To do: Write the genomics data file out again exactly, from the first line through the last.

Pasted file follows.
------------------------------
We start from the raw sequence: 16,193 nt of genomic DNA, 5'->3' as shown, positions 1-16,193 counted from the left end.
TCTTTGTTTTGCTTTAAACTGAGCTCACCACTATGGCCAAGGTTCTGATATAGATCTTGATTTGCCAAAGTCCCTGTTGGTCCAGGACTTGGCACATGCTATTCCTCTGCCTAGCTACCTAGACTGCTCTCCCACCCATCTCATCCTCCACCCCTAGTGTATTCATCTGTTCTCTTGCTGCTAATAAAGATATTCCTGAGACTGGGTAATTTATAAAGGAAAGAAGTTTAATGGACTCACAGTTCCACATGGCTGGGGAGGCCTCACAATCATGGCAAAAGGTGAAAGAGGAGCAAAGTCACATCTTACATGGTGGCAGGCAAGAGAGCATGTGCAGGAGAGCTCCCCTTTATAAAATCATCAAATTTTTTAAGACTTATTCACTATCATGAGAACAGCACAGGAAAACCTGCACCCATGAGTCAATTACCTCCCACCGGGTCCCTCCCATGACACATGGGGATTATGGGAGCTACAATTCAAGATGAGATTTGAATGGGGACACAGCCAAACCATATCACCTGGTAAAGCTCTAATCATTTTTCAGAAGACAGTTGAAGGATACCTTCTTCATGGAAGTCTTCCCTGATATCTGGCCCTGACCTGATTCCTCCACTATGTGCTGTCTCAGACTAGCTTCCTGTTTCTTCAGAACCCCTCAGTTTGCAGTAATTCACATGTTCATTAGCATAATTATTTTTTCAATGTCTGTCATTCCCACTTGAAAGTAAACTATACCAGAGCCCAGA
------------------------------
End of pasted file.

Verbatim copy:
We start from the raw sequence: 16,193 nt of genomic DNA, 5'->3' as shown, positions 1-16,193 counted from the left end.
TCTTTGTTTTGCTTTAAACTGAGCTCACCACTATGGCCAAGGTTCTGATATAGATCTTGATTTGCCAAAGTCCCTGTTGGTCCAGGACTTGGCACATGCTATTCCTCTGCCTAGCTACCTAGACTGCTCTCCCACCCATCTCATCCTCCACCCCTAGTGTATTCATCTGTTCTCTTGCTGCTAATAAAGATATTCCTGAGACTGGGTAATTTATAAAGGAAAGAAGTTTAATGGACTCACAGTTCCACATGGCTGGGGAGGCCTCACAATCATGGCAAAAGGTGAAAGAGGAGCAAAGTCACATCTTACATGGTGGCAGGCAAGAGAGCATGTGCAGGAGAGCTCCCCTTTATAAAATCATCAAATTTTTTAAGACTTATTCACTATCATGAGAACAGCACAGGAAAACCTGCACCCATGAGTCAATTACCTCCCACCGGGTCCCTCCCATGACACATGGGGATTATGGGAGCTACAATTCAAGATGAGATTTGAATGGGGACACAGCCAAACCATATCACCTGGTAAAGCTCTAATCATTTTTCAGAAGACAGTTGAAGGATACCTTCTTCATGGAAGTCTTCCCTGATATCTGGCCCTGACCTGATTCCTCCACTATGTGCTGTCTCAGACTAGCTTCCTGTTTCTTCAGAACCCCTCAGTTTGCAGTAATTCACATGTTCATTAGCATAATTATTTTTTCAATGTCTGTCATTCCCACTTGAAAGTAAACTATACCAGAGCCCAGA